The themes for the 2006 AAA-APM Fly In were “Square Tail Stearmans” and “Crop Duster Days”. “Square Tail” Stearmans refers to the civilian model airplanes that were produced in the 1920’s and 1930’s by the Stearman Aircraft Company of Wichita, Kansas and are readily recognized by their distinctive squared off shape of their rudders. That is in stark contrast to the more rounded contoured shape of the rudders of the famous Stearman PT/N2S military trainers of WWII.
It was also very fitting that the themes included “Crop Dusters Days” and recognized those airplanes such as Stearmans, Travel Airs, N3N’s, Wacos, Champs and Cubs, etc. as well as the pilots who made their livings flying those airplanes in the early days of the agricultural aviation industry. After all, many of the antique airplanes flying today, including a large portion of the civilian model Stearmans, owe their survival and ultimate restoration to their secondary careers in the aerial application business.
At the present time there are forty-four civilian model Stearmans known to exist, including three that are not registered with the FAA and subsequently do not have N numbers assigned. Of these forty-four, twenty are currently in flyable condition. However, two of the flyable airplanes, Stearman 4E, NC11224 and Stearman 6L, NC795H, are un-licensed (no annual inspection) and currently are on static display at the Yanks Air Museum in Chino, California. So in reality, there are only eighteen civilian model Stearmans actively flying in the United States. Four of the registered airplanes are on permanent display in museums and those remaining are either projects or just represents FAA aircraft registration paperwork.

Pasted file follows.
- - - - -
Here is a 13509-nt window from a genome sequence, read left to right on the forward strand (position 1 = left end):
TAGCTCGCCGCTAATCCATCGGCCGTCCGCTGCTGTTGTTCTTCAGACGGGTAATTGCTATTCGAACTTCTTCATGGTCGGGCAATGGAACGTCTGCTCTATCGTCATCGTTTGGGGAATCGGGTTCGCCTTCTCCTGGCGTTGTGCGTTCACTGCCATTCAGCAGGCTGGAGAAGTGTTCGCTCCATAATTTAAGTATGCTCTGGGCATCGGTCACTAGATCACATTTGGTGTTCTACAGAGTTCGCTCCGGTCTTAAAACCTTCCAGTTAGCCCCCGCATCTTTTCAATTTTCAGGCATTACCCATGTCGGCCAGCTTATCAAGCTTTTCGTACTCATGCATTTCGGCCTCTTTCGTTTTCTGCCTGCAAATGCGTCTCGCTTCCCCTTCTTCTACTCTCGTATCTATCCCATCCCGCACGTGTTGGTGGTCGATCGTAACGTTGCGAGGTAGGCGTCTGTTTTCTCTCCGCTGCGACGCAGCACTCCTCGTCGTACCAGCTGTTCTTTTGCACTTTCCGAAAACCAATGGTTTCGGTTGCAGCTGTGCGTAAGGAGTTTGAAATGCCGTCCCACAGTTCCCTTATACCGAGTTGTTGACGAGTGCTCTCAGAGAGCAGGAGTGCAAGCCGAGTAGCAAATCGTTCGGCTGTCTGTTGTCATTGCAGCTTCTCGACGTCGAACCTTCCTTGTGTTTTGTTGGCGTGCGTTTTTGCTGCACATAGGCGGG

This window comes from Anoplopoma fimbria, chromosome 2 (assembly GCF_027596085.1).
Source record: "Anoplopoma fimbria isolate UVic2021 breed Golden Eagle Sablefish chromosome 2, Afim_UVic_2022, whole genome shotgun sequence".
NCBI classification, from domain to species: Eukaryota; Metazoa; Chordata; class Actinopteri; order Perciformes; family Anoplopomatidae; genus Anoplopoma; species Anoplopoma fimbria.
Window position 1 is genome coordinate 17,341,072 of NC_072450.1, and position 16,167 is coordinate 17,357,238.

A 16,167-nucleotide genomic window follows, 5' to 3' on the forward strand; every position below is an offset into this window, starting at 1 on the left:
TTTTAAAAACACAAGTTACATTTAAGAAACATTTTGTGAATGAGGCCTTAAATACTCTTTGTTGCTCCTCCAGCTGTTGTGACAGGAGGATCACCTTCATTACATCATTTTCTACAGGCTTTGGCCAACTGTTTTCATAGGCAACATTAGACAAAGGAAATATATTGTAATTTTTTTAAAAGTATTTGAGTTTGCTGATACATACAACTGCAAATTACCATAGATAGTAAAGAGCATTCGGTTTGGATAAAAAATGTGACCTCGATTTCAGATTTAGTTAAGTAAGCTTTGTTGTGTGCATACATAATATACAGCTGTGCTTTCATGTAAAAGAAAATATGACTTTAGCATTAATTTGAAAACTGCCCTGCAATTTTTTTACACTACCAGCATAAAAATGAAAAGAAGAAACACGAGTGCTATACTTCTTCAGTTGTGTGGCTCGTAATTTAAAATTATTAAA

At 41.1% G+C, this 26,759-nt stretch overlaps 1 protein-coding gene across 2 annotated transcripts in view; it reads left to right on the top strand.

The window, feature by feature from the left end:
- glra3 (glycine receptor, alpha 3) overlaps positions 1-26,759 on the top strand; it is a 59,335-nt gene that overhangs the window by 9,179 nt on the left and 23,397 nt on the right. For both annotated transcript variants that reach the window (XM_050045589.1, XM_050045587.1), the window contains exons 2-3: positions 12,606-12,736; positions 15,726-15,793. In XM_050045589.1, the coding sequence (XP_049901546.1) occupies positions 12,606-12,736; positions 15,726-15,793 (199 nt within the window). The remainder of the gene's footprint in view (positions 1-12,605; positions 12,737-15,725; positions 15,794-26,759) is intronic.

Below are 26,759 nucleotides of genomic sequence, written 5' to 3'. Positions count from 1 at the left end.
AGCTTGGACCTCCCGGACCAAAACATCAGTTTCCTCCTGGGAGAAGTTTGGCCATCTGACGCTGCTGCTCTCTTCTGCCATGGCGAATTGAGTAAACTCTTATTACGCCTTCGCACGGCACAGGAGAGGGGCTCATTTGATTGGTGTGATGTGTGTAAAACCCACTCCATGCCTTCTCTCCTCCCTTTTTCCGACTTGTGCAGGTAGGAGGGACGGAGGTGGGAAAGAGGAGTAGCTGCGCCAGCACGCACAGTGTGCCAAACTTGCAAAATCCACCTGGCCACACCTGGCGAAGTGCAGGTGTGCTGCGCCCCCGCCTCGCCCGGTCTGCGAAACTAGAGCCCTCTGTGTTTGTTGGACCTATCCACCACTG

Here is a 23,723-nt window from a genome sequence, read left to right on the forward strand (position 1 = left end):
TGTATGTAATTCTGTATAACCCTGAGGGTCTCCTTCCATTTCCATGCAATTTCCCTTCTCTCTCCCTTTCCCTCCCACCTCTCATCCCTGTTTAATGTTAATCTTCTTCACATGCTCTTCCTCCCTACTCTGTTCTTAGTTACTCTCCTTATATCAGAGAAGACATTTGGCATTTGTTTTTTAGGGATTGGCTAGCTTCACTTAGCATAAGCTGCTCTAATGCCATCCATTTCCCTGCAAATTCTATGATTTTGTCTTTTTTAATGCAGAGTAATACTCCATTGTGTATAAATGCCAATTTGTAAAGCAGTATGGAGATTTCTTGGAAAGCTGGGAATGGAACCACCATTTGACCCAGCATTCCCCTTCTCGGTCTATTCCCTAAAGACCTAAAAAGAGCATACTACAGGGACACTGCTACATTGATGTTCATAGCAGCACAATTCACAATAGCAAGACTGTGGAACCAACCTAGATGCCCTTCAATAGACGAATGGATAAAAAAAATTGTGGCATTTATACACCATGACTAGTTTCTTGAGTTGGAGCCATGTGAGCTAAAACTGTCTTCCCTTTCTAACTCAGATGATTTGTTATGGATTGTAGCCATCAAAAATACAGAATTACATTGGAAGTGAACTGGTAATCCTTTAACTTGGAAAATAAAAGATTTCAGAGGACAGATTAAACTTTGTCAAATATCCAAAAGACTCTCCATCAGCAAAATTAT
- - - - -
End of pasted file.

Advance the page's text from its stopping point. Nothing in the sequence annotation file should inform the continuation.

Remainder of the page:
On Saturday the reunion of “Square Tails” was completed by the arrival of Bill Hammond, from Griffin, Georgia, in the 1930 Stearman Model 6L, “Cloudboy”, NC787H, owned by Ron Alexander. This was the second Model 6 built and was delivered to the U.S. Army Air Corps at Wright Field, Dayton, Ohio as a Model 6A. It was subsequently designated as the XPT-912 by the Army Air Corps. After testing it was eventually returned to the Stearman factory where it was used for engineering test work for about 3 years until it was sold to George Hart of Wichita, Kansas. At his request it was converted to a Model 6P with the installation of a Wright J-5 engine and is registered as Model 6L. The Stearman Aircraft Co., along with other well-known early aircraft manufacturing firms, helped Wichita, Kanas become the capital of American Aviation, a distinction it held for many years. Surely, that is a legacy of which to be proud.
The Stearman C-3B was a three-place open cockpit biplane which was produced between 1927 and 1929 in both passenger and mailplane versions. The mailplane version was designated as the C-3MB and was licensed under ATC No. 137. Several other variants were built in small numbers, such as the C-3H and C-3K, which varied primarily in the engines that were installed. They were licensed initially under the Group 2 Approved Memos. Eventually, all such variants were converted to C-3B configuration and carried on Stearman Co. records simply as Model C-3Bs. In total, 143 airplanes considered as Model C-3Bs were built in Wichita beginning with C/N 105 through the final airplane completed, C/N 248.